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 Ali Ogba History

The information used in this website was solely based on materials gratiously made available to me by our very own, one of Ali-Ogba’s distinguished son, Professor Chukudi V. Izeogu, Ph.D. In other words, these are direct extracts from the paper. Please, read the full textmore info

He said, the  purpose of this paper is to highlight the challenges that Ali Ogba faces that must be addressed if it is to benefit from the economic resources produced from its land and achieve sustainable development. I have tried to take extracts about Ogba people, their cultural traditions, and the location to put on this website. Ali-Ogba, located in the central Orashi-Sombreiro plains of Rivers State, Nigeria, is one of the major producers of the oil that fuels Nigeria’s economic development in recent decades. Ali Ogba communities constitute one of the minority ethnic groups of Nigeria and share common ancestry, socio-cultural elements and heritage. Oral history and folklore have it that Ali-Ogba people migrated to what is now called Ali-Ogba from the area of the then Benin Empire across the Niger about the 16th century. In his book on the history of Ogba published in the1950s, Ewo stated that two Ali-Ogba and Ekpeye communities share a common ancestor, Akalaka, who migrated from the old Benin kingdom.

(1 According to Professor Alagoa, the Ogbakiri Ikwerre also relate their founding ancestor, Ekenta, to the Benin tradition. See  Alagoa, E. J. (1990) ed. Land and People of Nigeria: Rivers State).

However, archaeological evidence suggests that the present Ali-Ogba was occupied by people long before the time of the Legendary migration of the ancestral father, Akalaka, from Benin. For example, the area around Obrikom (Egbekwu and Obie) perhaps was inhabited first about 3015 B.C.; Ikiri about 2015 B.C.; and Omoku about 2815 B.C. (Ellah, 1995) According to Ellah, “by 15 B.C. and 235 A.D. these settlements had become stable. The inhabitants were killing large animals and fish .. yam was a staple food”. Also, ironworks was known in the area (most probably at Obrikom) about 235 A.D. (Ellah, 1995). It is instructive to know that the Ancestors of present day Ali-Ogba communities and the constituent extended family systems (obodos) migrated to Ali-Ogba at different times through four main migratory routes: South-northerly; North- southerly; East- westerly and West-easterly during the period 3015 B.C. to circa 1600 A.D. (Ellah, 1995). Available accounts of the origins of Ali-Ogba communities and their unique cultural characteristics and affinity lend credence to their common ancestry or ‘brotherhood’. Based on common historical experiences and culture, especially language. Ali- Ogba people also exhibit some relationships (especially, culture and language) to other communities in Rivers state and other parts of Nigeria. The Ali-Ogba communities’ settlement in their present location, and their cultural relationships with other adjacent communities in Rivers and Imo states with whom they trace their roots to the old Benin empire more or less define their identity.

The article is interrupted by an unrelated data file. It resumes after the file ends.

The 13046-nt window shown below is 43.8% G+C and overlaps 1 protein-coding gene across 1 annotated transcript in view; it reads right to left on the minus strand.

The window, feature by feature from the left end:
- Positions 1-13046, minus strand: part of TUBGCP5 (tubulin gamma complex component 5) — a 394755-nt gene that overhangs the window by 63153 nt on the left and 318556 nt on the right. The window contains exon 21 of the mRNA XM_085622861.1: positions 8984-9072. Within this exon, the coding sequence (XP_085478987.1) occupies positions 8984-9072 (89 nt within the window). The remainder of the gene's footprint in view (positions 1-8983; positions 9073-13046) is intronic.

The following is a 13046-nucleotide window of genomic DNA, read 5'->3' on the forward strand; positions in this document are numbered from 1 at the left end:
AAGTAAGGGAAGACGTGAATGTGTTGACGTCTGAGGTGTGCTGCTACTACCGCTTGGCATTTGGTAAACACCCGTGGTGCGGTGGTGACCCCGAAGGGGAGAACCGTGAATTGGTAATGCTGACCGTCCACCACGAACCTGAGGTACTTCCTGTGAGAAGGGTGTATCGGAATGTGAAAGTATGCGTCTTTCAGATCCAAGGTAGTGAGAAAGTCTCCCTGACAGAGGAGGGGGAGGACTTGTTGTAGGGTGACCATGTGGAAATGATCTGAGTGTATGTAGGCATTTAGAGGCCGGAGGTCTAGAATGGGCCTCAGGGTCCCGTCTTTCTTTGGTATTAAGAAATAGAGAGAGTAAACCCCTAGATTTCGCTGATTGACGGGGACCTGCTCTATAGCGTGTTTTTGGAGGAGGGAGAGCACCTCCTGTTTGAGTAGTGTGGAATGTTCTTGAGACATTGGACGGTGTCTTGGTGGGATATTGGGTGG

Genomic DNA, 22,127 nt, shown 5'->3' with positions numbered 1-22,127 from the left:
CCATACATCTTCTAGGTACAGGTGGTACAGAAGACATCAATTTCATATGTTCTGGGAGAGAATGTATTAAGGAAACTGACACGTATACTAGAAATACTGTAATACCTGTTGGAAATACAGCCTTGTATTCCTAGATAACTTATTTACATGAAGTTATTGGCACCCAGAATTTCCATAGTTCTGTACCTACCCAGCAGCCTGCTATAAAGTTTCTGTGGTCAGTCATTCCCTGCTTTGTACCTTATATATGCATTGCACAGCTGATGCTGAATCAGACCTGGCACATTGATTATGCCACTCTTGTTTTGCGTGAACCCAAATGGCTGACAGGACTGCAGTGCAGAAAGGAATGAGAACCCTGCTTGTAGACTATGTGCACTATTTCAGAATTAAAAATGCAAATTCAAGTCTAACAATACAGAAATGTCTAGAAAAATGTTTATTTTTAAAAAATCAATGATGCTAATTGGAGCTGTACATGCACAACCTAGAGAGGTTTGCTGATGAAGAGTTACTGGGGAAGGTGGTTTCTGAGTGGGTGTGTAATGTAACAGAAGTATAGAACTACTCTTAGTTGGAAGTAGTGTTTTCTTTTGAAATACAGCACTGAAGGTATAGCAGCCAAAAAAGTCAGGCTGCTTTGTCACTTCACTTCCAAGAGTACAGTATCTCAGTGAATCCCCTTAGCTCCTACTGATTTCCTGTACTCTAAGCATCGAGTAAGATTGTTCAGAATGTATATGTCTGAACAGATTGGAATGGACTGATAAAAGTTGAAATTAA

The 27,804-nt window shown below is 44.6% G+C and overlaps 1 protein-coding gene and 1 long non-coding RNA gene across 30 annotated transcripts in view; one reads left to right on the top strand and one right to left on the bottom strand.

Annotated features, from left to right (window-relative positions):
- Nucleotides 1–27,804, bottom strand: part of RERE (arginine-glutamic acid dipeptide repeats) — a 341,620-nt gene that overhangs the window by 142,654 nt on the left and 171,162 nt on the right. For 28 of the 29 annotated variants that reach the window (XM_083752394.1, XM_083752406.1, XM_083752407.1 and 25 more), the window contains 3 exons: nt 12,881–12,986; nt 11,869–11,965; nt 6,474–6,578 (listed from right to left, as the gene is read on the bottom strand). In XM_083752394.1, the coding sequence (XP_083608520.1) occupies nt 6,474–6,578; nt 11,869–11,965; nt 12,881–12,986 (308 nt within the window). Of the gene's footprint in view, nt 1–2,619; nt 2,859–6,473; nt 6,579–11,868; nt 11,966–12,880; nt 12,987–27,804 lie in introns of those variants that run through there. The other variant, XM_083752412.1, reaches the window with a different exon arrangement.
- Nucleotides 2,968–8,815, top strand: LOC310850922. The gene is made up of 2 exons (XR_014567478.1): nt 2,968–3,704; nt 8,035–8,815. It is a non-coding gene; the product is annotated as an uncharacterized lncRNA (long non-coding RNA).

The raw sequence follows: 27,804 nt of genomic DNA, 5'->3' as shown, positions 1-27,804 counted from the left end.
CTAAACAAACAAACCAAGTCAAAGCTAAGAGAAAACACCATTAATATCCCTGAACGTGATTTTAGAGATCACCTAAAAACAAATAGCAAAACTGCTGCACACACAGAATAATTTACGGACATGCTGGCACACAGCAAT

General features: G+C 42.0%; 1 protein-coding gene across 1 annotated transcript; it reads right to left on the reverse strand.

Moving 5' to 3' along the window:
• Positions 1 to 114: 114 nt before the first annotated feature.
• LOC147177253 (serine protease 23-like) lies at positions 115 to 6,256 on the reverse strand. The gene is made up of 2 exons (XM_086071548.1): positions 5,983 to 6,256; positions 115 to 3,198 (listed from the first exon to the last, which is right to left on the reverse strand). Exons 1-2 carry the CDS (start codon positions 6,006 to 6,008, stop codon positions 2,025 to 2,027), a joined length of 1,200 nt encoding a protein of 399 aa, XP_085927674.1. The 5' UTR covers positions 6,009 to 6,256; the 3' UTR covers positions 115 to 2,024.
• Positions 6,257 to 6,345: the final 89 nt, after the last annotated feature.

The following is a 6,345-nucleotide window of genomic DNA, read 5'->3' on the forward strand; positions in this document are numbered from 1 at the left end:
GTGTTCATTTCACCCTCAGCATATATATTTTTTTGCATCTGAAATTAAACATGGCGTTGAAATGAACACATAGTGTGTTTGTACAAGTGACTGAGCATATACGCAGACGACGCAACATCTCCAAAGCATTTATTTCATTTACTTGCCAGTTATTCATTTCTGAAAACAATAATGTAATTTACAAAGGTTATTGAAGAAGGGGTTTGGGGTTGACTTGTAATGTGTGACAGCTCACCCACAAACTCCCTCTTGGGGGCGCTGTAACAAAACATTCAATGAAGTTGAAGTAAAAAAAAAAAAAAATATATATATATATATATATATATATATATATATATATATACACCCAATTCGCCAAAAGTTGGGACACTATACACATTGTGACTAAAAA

Geographically, Ali-Ogba stretches from about 4 50 N to 5 30’N and extends from about 6 25 E to about 6 40’ E. Spatially, it covers an area of 920 sq. km in the northern part of the Niger Delta region located within the River Niger flood plains.

   It is bordered on the west by the Orashi river and on the east by the Sombreiro river. In addition to the main drainage systems, there are the Omoku river and many back swamps, cut offs and interconnecting streams which form a maze of drainage channels superimposed on the area.

   At the peak of the rainy season, these interconnected waterways are a prominent feature of the landscape. Its location in the Sombreiro-Warri deltaic plains, which consists of coastal plains sands and other tertiary deposits – marine, mixed, and continental deposits typical of deltaic environments situates it in the rain forest zone of southern Nigeria. The area can be divided into four ecological zones:    

          The Orashi river flood plains (westwards)

         The central well drained lowlands and farm mosaic between the Orashi and Sombreiro rivers.


             The non-tidal freshwater swamps basin.

The highest part of  Ali-Ogba is the well drained lowland and farm mosaic with altitude ranging from 15m to 22 m. with altitude ranging from 15m to 22 m. In general, the land is characterized by gentle sloping topography of less than 10 degrees in many areas. This relatively low altitude gives the area its characteristics flat and monotonous low relief interspersed by many wetland (swamp/creek basins), which crisscross the central low lands and empty into the two main river systems (Sombreiro and Orashi).

   As a result of its geographic location, Ali-Ogba enjoys all year round high temperatures averaging 80 degrees Farenheit in the day with over night lows ranging from 65 to 70 degrees. Also, the area has at least ten months of rainfall totaling over 80 inches per year with very high humidity in the summer months.

The climatic conditions and topography support a wide variety of plant and animal life.

The flora consists of economic trees especially oil palm trees and a variety of plants species of great pharmacological value as human elixir..




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